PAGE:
In the six months following Scion's introduction in a limited number of Toyota dealerships in California, some 9,613 cars were sold in California. Jim Farley, the vice president of the Scion division, says that Scion's nearly invisible marketing campaign has worked much as expected. He says, "The no. 1 way the customer in California found Scion was by seeing the vehicle on the street. In-person discovery and the Internet are the keys to the purchase process."
Not everything has gone smoothly, though. One of Scion's strengths is its dedicated finance company, which attempts to streamline the purchase process for its untraditional clientele. Nevertheless, Scion discovered that its customers were even more skeptical of the finance process than anticipated, and it has made an effort to ensure both that the finance rate is posted in plain sight and the prices for all the purchase and service plans are itemized in a convenient menu.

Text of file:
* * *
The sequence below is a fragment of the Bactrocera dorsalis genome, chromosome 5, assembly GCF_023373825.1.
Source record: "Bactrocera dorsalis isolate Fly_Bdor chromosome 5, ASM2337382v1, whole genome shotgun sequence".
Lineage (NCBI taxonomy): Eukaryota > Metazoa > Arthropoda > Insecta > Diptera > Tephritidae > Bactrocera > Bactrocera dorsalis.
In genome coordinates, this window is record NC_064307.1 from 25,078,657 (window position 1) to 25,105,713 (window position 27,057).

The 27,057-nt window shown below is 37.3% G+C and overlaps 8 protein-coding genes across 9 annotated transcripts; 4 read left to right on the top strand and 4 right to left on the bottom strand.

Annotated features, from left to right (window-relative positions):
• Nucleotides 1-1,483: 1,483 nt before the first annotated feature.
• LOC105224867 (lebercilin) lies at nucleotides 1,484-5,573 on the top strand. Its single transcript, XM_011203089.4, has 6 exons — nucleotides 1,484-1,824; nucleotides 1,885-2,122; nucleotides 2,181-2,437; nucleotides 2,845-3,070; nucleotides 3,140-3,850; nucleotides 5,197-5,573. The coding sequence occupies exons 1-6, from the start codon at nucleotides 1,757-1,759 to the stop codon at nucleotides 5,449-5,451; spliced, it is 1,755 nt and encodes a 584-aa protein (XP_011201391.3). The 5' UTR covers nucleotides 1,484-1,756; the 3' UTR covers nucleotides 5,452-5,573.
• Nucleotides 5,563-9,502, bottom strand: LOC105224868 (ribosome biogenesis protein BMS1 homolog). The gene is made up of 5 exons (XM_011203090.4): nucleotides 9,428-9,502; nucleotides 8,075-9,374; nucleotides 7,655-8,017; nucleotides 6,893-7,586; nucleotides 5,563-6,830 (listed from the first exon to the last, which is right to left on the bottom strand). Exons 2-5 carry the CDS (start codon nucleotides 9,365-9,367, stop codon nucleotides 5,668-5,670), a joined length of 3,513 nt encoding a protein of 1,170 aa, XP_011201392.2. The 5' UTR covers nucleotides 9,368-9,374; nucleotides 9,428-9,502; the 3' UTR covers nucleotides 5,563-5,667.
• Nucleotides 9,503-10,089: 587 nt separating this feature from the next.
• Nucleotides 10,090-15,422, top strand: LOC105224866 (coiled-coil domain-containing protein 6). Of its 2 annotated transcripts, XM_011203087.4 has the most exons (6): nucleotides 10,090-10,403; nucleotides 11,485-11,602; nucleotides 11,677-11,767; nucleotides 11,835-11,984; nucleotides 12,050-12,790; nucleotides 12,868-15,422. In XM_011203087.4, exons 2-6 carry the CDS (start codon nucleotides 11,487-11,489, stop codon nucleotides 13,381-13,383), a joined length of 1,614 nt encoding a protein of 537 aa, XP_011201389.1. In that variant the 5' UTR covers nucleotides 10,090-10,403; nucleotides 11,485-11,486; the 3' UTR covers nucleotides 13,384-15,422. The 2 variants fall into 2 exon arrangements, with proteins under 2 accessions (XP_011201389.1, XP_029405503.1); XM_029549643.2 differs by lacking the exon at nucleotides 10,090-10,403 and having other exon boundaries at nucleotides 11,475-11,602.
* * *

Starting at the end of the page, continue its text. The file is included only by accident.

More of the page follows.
Scion also learned that the process of equipping its cars with accessories (the key ingredient in making these inexpensive cars a profitable proposition for Toyota dealers), must be left to the individual buyer. Scion owners are purchasing the cars with $1000 of accessories on average (three times more than Toyota's predictions), but they want to determine the mix of accessories themselves and usually steer clear of showroom cars already equipped with parts installed by the dealer.
For all the good news, it's clear that Scion continues to be a work in progress. For example, the rest of Toyota keeps getting in the way. Every time a new Scion takes the stage at a car show in front of the national press corps, there's always some aged, back-slapping Toyota executive standing in front of it and spinning another talk about corporate sales. As a result, it's too easy to think of Scion as simply a marketing initiative. And because Scion has been too timid to put a face on its customer base and show us what its people really look like, it's easy to believe that Scion people don't exist.